Ignorance is the only thing these people worship--as soon as people realize they know nothing, they are exposed as the frauds they have always been: Robert Kagan says it’s elitist to expect a President of the United States to be knowledgeable about national security issues: Robert Kagan, a foreign policy advisor to McCain, derided criticisms of Palin as elitist. “I don’t take this elite foreign policy view that only this anointed class knows everything about the world,” he said. “I’m not generally impressed that they are better judges of American foreign policy experience than those who have Palin’s experience.” Being stupid as shit--and not even knowing what the Bush Doctrine is--that's what we need? If this was 1976, she wouldn't even be allowed in the building.

The city of Washington D.C. tackles the homeless issue: The District has leased 800 apartments to house men being booted out of the Franklin School homeless shelter downtown. City officials set up a long table inside the Shelter at 13th and K streets NW Thursday, allowing scores of the shelter's homeless residents to sign leases subsidized by the District. "I was very surprised," said Victor Honey, one of the men who signed a lease and picked up his key Thursday. "I'm glad they're taking people off the streets." If they need 800 apartments after closing just one shelter, think of how bad the problem must be.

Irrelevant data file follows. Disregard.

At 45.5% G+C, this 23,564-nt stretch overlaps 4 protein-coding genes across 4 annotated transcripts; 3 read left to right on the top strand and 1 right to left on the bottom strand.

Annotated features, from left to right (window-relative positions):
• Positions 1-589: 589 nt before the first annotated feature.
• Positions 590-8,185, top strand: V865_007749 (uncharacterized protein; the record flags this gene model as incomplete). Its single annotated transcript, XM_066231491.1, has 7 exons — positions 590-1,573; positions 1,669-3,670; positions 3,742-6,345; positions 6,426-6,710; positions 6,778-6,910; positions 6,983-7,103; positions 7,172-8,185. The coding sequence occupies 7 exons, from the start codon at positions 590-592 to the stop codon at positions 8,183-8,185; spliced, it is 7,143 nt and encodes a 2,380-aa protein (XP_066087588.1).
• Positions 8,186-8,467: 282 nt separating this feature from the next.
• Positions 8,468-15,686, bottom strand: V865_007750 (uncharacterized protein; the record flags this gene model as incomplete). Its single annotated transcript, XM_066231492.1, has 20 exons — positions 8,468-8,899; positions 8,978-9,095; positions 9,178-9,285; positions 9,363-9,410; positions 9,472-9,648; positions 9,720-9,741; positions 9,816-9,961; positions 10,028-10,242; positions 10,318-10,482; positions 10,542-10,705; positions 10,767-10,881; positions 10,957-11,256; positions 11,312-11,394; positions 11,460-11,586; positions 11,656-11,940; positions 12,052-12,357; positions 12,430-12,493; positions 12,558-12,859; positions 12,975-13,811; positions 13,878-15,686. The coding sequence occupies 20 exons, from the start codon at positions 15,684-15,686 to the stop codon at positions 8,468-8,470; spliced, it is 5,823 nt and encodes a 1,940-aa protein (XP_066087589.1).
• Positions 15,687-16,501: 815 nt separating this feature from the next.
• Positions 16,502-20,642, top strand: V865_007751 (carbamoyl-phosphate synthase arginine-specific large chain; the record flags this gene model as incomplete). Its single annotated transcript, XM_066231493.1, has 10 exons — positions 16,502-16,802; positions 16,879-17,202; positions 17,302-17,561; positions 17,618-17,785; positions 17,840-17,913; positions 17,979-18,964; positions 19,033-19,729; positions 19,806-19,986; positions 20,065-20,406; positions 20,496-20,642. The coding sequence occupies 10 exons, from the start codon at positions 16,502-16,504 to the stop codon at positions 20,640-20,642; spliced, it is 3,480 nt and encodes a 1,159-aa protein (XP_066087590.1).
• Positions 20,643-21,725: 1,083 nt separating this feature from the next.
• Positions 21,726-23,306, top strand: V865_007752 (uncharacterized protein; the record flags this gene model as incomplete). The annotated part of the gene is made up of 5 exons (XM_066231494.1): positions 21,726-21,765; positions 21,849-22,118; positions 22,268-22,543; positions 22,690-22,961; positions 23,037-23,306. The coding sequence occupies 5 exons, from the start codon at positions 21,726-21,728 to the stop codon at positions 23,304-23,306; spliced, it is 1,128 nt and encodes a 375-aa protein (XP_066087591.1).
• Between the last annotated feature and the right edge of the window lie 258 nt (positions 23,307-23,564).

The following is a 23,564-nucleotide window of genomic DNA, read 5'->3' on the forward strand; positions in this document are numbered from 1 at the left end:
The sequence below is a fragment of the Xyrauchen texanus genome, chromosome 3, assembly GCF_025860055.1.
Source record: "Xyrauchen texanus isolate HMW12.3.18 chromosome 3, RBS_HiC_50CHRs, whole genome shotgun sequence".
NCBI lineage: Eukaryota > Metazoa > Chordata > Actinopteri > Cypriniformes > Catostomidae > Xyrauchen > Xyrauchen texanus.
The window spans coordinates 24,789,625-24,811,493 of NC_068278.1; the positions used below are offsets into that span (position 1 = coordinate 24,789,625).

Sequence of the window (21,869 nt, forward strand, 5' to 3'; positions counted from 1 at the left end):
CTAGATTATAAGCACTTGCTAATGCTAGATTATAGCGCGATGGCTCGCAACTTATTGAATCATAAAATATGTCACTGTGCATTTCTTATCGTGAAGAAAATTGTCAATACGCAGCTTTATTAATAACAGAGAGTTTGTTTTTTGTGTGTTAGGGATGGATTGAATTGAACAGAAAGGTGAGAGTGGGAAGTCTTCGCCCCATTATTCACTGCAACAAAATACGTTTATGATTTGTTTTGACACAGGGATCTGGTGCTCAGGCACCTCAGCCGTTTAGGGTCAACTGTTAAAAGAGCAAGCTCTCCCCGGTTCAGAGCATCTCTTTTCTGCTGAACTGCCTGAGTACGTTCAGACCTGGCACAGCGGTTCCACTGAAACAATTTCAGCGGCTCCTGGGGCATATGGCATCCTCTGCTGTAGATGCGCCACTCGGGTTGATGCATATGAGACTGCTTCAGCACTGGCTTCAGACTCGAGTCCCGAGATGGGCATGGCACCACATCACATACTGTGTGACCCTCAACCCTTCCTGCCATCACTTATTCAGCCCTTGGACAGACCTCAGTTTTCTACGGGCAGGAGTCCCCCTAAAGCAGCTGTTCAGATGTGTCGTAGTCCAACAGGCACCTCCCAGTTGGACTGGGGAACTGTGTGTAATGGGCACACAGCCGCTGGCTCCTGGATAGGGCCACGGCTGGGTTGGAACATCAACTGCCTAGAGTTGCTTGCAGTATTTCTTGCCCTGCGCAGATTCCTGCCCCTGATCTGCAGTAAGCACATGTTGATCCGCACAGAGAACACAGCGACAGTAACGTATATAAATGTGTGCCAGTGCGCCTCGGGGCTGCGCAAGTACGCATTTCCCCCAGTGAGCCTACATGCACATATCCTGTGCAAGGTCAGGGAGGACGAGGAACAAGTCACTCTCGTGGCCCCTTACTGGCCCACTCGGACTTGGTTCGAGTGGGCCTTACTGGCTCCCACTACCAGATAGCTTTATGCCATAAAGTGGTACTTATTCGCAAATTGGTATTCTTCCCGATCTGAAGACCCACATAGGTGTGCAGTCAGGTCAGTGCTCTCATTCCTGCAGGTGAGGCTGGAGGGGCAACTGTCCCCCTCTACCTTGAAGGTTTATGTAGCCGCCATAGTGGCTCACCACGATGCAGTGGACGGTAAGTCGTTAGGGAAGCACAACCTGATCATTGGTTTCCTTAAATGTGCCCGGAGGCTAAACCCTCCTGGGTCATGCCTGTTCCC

Talk about putting lipstick on a pig--The White House hailed Japan's decision to halt its air mission for Iraq as a sign of progress, amid US forecasts that the "coalition of the willing" behind the 2003 invasion can now safely melt away. "Japan is our close friend and strong ally and we appreciate the willingness of the Japanese people to contribute to Iraqi stabilization and reconstruction," spokesman Gordon Johndroe said in a statement. "Japan's Self Defense Forces have made important contributions to coalition efforts and Japan's sacrifices will not be forgotten," he said, stressing that Tokyo's shift was possible "as a result of the progress made in Iraq." Tokyo announced earlier that it planned to wrap up the mission -- a military deployment which was historic for the pacifist nation but deeply unpopular among the public -- by the end of the year, citing improvements in Iraq. I don't know about you, but the Japanese government and economy has all but collapsed--think they're looking to calm down the home front?